Those Members of Congress could have little imagined what they were authorizing in 1775, apart from an immediate need to turn back the British Redcoats by force of arms during the American Revolution. No small concern, that. But they couldn’t have foreseen the growth of the Corps over the coming years, and the expanding role Marines would assume in the defense of the nation. They knew only that the risks were great, the stakes extraordinarily high, and the plight of the fledgling country growing more desperate by the day. They needed men who would fight with tenacity and skill, who would stand their ground and man their posts even when all seemed lost, and in so doing honor and inspire the young nation with their examples of courage and commitment. What they needed were Marines.

And that’s exactly what they got.

Those Members of Congress in 1775 put into play a military force that, almost a century later, would earn additional battle streamers during the Civil War. A half-century after Appomattox, a larger, harder-hitting force of Marines would take to the field in Europe during World War I and become known as “Devil Dogs” by incredulous Germans who could only slow, but not stop, their repeated, aggressive assaults. In World War II, Marines would fight a bloody, relentless, island-by-island campaign that would soon thereafter become the stuff of legends. The Korean War was likewise bloody, with the Pusan landing and the Chosin Reservoir adding to an already illustrious history. The Vietnam War would produce more Marine Corps casualties than did World War II, with places like Khe Sanh and Hue becoming famous for Marine resolve and bravery.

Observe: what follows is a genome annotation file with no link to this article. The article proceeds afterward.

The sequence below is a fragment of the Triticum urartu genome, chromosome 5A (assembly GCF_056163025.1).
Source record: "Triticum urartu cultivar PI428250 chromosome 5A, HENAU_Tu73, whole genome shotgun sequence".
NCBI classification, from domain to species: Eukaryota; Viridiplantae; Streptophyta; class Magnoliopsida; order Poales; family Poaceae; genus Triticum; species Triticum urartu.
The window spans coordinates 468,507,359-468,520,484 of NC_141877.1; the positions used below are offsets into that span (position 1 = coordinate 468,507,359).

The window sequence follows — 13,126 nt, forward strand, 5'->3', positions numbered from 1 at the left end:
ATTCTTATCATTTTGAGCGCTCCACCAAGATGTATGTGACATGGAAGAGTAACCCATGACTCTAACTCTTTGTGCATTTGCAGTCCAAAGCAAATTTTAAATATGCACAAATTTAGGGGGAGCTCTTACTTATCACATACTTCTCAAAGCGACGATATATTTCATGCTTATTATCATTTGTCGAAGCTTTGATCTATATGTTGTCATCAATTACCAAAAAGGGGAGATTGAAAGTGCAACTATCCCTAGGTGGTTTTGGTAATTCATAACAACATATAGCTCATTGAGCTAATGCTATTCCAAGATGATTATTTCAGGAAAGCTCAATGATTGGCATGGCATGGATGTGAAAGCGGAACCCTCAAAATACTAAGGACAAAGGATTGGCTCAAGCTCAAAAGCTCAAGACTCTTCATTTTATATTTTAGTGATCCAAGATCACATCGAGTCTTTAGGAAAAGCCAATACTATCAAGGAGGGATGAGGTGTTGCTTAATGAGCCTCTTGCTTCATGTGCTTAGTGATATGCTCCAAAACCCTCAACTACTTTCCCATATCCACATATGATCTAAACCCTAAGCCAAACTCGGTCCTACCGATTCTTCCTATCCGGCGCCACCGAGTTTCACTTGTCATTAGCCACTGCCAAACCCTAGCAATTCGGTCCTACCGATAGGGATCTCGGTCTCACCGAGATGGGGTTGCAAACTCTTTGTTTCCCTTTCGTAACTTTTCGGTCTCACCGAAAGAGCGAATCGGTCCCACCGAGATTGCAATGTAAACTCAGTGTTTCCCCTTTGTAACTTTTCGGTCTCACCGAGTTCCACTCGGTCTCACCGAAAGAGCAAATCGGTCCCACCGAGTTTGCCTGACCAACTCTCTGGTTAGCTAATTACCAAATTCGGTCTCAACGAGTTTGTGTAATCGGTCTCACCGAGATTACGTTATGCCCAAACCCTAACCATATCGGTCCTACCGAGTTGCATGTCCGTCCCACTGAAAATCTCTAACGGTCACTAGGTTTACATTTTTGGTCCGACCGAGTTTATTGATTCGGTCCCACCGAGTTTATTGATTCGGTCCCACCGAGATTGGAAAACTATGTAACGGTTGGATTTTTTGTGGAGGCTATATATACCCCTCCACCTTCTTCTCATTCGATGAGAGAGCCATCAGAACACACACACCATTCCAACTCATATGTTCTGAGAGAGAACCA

More recently, Marines have seen action in Kuwait and Iraq, and today remain in harm’s way in Afghanistan. The young men and women who have worn the Eagle, Globe, and Anchor during the War on Terror have honored the county with their service, as Marines always have, for what is now 237 years.

Those patriots who were Members of Congress created things that would endure, like the Declaration of Independence and the Articles of Confederation. And, thankfully, a Marine Corps to ensure their continuity.

Happy birthday, Marines.

Semper Fi.

There were five Sullivan brothers: Depression-era, Catholic Irish-American sons of Tom and Alleta Sullivan of Davenport, Iowa. George, Francis, Joseph, Madison, and Albert Sullivan discovered that when Pearl Harbor was attacked on December 7, 1941, one of their friends was aboard the USS Arizona. In their desire to avenge a friend’s death, they did what so many other Americans did in the aftermath of that devastating attack. They enlisted in the armed forces.